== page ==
Stereogum has republished Trent Reznor's final note to the raving masses that have driven him from his social media experiment.
With over 600,000 followers, Trent Reznor flexed the star power that comes with being the voice of a several generations of angsty youth. It seems as though a tiny fraction of his fans have ruined the party.
Could it be that the classic Hollywood fear of over-engagement be true? Celebs are struggling to figure out what role they want Twitter, Facebook and their social media presence to play. Reznor says:
I approached that as a place to be less formal and more off-the-cuff, honest and "human"... If this has bummed you out or destroyed what you've projected on me, fair enough - it's probably time for you to leave.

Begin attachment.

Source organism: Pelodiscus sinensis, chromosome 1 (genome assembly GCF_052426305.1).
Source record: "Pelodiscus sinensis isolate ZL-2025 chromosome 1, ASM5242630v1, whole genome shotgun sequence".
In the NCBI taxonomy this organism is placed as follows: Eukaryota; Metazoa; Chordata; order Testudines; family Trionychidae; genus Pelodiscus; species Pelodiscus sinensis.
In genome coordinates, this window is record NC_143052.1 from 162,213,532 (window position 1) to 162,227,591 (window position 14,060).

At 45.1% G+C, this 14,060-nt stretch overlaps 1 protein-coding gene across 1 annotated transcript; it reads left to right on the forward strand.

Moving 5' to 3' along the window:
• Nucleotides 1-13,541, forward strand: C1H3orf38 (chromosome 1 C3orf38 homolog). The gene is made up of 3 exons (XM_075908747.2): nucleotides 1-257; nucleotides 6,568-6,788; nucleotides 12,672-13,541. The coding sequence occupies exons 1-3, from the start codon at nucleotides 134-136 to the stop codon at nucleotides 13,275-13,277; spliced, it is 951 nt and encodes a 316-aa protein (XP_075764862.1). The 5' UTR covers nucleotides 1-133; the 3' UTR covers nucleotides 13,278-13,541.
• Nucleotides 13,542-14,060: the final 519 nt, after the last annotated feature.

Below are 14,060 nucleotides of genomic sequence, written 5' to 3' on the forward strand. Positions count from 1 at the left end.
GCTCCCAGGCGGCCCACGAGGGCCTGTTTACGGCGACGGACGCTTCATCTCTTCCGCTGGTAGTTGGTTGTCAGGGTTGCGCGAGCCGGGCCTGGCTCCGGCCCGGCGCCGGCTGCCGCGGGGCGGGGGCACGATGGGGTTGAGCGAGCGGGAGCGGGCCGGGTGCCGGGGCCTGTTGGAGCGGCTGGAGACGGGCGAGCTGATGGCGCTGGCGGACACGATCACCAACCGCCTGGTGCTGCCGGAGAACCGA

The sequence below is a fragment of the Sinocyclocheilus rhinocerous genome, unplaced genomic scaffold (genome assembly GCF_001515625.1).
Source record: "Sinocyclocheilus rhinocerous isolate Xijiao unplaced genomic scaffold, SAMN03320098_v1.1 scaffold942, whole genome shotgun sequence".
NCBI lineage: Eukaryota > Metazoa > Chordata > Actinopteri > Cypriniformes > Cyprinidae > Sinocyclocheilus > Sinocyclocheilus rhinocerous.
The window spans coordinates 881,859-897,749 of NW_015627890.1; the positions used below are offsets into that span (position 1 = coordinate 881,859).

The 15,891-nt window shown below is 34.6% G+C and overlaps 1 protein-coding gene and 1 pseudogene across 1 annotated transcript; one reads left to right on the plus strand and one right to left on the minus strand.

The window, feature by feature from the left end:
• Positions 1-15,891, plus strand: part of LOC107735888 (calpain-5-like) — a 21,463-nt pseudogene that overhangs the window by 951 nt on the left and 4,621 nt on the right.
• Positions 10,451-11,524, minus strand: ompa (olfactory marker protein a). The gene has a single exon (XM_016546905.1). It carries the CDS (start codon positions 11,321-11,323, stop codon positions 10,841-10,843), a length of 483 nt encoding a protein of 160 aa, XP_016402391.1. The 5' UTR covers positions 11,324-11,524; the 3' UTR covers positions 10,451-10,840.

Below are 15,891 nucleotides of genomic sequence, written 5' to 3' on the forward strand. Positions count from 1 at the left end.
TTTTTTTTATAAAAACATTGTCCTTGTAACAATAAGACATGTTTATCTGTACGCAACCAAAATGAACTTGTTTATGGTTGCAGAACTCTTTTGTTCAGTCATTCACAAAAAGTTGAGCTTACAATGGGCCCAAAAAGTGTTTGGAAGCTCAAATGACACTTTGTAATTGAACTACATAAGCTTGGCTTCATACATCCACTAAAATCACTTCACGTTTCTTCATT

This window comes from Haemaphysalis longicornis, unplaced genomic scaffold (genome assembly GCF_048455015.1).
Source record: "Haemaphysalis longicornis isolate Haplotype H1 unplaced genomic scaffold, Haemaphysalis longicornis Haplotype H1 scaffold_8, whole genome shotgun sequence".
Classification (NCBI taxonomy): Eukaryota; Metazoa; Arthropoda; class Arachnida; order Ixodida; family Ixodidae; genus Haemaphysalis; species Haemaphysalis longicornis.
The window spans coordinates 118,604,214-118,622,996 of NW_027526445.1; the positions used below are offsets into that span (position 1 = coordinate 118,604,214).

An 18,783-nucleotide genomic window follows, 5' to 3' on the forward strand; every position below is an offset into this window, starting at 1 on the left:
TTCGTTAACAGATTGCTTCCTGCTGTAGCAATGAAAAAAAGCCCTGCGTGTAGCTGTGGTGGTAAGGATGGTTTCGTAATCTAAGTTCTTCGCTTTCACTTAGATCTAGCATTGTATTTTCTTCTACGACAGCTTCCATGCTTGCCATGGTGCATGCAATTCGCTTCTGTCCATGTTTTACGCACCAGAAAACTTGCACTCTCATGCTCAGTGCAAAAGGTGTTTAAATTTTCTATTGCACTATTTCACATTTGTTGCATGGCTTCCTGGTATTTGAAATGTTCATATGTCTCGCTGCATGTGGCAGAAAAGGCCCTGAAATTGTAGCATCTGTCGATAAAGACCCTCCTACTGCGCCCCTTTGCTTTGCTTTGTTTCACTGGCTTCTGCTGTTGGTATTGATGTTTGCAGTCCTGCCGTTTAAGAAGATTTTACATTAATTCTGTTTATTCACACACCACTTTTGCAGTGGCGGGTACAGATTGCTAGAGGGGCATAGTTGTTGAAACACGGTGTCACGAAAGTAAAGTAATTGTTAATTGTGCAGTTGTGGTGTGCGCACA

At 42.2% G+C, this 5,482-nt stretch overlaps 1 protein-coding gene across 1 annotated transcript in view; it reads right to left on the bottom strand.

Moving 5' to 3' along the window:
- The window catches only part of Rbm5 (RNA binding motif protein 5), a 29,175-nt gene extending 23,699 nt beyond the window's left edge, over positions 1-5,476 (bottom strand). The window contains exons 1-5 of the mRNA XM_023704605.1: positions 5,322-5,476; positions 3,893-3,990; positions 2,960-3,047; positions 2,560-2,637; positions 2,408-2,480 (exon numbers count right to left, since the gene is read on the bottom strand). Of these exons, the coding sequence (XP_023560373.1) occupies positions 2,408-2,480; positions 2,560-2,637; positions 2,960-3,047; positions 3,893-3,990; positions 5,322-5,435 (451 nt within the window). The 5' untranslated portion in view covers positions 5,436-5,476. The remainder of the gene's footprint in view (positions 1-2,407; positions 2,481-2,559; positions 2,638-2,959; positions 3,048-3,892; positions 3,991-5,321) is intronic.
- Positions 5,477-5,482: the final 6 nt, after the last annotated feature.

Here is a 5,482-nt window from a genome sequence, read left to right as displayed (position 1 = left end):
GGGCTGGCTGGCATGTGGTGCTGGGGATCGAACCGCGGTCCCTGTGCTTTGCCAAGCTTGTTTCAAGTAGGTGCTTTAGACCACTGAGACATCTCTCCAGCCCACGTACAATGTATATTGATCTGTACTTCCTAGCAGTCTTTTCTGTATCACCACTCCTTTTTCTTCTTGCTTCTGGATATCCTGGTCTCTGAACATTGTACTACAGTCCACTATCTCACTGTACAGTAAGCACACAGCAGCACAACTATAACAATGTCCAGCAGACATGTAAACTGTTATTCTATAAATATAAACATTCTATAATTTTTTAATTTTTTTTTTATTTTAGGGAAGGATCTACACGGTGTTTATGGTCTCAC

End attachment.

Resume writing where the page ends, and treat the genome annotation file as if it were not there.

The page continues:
Figures of music represent lifestyles and amorphous identities. It's hard to be larger than life when you're also a real person. Is the NIN frontman the first casualty in a trend? We'll see.
Think about the scale -- at worst the trolls numbered fewer than 600 people, or 0.1% of his followers. Given any large enough collection of people, you're going to have some ugliness. But suddenly these 600 had a way to reach out and ruin someone's day.
We're definitely still figuring out this computer thing. For now, trolls win.